It cannot be denied that the COVID-19 pandemic has changed the landscape for living across the world; impacting on individuals, families, companies and whole industries. According to the Philippines’ Inter-Agency Task Force on Emerging Infectious Diseases (IATF-EID), individuals 21 to 59 years of age comprise the population segment that may leave their place of residence. This guideline, therefore, curtails the movement of majority of learners since they must remain within the safety of home. In response to this deterrent, Our Lady of Fatima University remains loyal to its vision of “improving man as man” and breaks down the invisible walls of the pandemic through its battle cry, “Go, FLEX!”
FLEX means the Fatima Learning Experience which introduces an interplay of online and offline formats of distance learning, and where health conditions will permit, an infusion of on-campus learning, as well. Fatimanians began FLEX-ing in June through the Special Online Summer Term (SOST), with the latter yielding a fertile foundation of discoveries and realizations.
As OLFU nears the opening of the First Semester of SY 2020-2021 this August, it is initiating activities meant to better prepare the faculty, learners and parents for what has been coined as The New Normal in the education sector. One such effort was the June 8th series of Facebook Live/ Zoom Seminars, “i-FLEX mo na!” which students (and their parents) from the Basic Education Department, Senior High School and College tuned in on.
During the said sessions, University officials walked attendees through FLEX and its various learning approaches such as the synchronous and asynchronous learning modalities. As discussed, synchronous learning sessions are purely online, using appropriate virtual learning tools (e.g., Canvas, Zoom, Google Meet, BigBlueButton, YouTube, Messenger Rooms). Class meetings will be scheduled by teachers in advance, and will utilize the mentioned platforms and its features for discussions, readings, and assessment tasks like quizzes & exams. On the other hand, asynchronous learning sessions are self-directed by the learners themselves, and activities are carried out independently. This approach will depend on the students’ own pace in accomplishing academic tasks but will still be bound by a timeline set by their teachers. Activities, modules, references, and course rubrics will be given ahead of time and can also be accessed through, Canvas—OLFU’s Learning Management System. Finally, and only when health conditions permit, OLFU may slowly integrate face-to-face, on-campus classes to the said mix.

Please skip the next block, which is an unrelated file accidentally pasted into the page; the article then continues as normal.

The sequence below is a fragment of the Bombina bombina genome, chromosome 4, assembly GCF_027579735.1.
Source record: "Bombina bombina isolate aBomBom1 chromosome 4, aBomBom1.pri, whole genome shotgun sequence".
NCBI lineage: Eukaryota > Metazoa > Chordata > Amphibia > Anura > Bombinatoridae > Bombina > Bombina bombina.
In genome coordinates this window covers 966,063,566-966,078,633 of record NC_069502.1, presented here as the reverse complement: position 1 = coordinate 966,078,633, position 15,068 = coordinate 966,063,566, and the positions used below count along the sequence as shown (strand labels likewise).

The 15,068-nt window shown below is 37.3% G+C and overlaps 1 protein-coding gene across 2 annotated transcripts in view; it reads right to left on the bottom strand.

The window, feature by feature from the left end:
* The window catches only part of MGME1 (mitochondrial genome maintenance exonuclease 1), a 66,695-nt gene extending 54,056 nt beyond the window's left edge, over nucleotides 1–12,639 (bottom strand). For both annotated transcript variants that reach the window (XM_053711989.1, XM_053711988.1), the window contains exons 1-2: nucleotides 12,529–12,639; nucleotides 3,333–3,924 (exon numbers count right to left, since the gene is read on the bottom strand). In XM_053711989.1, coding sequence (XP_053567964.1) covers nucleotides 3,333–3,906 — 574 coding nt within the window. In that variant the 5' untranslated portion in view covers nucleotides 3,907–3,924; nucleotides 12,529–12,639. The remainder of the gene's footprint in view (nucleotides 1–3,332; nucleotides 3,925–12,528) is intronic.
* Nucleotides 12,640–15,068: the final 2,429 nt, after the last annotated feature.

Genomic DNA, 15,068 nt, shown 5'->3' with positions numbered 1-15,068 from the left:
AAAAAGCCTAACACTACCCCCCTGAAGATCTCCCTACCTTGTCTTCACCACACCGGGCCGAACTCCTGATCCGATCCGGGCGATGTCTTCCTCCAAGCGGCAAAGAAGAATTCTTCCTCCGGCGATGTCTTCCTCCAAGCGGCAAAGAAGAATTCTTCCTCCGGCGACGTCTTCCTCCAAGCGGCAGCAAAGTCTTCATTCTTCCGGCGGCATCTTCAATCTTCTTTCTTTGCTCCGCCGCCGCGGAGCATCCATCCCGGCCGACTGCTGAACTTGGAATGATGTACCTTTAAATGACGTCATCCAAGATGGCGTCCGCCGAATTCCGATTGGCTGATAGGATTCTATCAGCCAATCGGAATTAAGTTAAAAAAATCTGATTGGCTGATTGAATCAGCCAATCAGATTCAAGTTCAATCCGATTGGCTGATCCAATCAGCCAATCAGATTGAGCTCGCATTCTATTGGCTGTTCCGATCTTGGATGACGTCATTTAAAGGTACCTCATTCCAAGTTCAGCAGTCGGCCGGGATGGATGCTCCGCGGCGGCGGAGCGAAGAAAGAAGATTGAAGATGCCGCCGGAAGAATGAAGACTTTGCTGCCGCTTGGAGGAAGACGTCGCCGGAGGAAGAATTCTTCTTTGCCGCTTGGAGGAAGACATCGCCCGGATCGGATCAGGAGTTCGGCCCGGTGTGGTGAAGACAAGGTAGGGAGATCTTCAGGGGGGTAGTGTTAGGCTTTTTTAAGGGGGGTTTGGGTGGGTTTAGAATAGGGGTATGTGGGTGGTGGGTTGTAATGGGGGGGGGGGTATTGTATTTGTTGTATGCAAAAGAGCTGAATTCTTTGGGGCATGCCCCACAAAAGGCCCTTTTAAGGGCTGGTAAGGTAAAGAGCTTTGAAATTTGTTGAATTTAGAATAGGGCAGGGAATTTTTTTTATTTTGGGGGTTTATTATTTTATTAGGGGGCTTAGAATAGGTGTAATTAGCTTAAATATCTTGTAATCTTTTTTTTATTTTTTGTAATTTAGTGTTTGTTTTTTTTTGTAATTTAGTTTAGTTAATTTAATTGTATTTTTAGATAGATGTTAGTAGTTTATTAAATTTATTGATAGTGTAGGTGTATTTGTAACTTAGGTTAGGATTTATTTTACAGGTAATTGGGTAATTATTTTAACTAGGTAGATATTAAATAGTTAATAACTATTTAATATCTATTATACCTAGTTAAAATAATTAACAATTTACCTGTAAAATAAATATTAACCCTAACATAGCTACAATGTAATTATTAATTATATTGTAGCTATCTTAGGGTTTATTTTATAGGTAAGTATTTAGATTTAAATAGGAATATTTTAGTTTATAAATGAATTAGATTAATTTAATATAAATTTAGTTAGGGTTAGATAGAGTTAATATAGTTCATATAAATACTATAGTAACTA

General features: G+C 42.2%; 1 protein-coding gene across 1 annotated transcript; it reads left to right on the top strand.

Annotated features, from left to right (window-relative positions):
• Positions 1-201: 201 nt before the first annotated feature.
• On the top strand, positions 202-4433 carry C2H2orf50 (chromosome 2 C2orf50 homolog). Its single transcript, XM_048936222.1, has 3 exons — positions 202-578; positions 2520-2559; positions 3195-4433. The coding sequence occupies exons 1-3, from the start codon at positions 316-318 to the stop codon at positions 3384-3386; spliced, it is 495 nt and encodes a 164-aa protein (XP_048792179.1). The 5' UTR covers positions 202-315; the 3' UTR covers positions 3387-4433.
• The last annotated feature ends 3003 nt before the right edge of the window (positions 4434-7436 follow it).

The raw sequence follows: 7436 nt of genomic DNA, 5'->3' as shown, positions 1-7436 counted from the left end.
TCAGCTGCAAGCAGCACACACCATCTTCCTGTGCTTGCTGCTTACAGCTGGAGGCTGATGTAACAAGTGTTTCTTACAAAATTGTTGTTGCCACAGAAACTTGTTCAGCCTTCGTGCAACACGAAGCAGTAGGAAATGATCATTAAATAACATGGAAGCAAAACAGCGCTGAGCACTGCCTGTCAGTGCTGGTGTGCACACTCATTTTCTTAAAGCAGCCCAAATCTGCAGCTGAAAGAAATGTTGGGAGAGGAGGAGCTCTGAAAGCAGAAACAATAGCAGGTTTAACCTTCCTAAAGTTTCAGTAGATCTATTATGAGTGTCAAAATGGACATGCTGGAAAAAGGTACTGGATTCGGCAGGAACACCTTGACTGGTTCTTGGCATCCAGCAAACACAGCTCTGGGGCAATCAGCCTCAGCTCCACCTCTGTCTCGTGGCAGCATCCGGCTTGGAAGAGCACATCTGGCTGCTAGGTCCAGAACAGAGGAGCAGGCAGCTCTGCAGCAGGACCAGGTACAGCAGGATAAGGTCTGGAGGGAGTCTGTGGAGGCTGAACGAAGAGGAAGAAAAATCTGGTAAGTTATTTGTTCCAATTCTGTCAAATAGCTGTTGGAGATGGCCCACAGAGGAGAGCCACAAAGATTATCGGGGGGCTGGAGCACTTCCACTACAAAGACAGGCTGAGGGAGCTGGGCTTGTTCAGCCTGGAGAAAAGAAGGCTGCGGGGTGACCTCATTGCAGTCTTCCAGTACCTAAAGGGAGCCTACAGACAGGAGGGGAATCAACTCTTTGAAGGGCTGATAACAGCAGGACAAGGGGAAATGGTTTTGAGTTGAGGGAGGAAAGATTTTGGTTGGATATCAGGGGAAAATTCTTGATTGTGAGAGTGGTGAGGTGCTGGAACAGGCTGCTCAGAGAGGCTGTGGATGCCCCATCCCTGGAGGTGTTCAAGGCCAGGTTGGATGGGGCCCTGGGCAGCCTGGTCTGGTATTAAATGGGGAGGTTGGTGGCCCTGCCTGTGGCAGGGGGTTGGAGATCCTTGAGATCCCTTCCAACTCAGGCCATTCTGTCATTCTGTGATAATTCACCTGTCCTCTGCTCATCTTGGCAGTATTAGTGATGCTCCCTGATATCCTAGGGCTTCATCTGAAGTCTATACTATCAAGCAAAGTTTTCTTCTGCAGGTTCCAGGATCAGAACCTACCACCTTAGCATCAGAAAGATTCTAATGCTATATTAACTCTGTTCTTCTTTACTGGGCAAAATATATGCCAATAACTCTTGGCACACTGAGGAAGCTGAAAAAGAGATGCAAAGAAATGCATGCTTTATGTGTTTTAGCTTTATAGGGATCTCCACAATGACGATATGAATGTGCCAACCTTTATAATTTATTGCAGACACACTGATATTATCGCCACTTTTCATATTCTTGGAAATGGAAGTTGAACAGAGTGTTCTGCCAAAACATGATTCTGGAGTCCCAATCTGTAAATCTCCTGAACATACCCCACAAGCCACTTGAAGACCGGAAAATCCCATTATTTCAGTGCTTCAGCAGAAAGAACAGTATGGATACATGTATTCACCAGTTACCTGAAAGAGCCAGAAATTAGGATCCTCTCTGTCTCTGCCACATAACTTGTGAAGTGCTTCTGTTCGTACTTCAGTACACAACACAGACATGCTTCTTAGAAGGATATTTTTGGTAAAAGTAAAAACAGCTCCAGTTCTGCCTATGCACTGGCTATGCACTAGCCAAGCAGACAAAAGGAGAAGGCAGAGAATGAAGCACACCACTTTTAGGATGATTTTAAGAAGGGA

The live forum was also an avenue to discuss online enrolment procedures using Google Forms; online payment methods through Metrobank, Dragonpay, and UnionBank, and online virtual service counters for the request of school documents and scholarship applications. At the end of the session, an open forum was also facilitated to respond to queries from participants. These included clarifications on the online procedures; what students can expect when classes start, and the relevance of online services such as guidance and library services. School officials coming from Admissions, the Registrar, and Campus leadership were present and earnestly responded to the questions.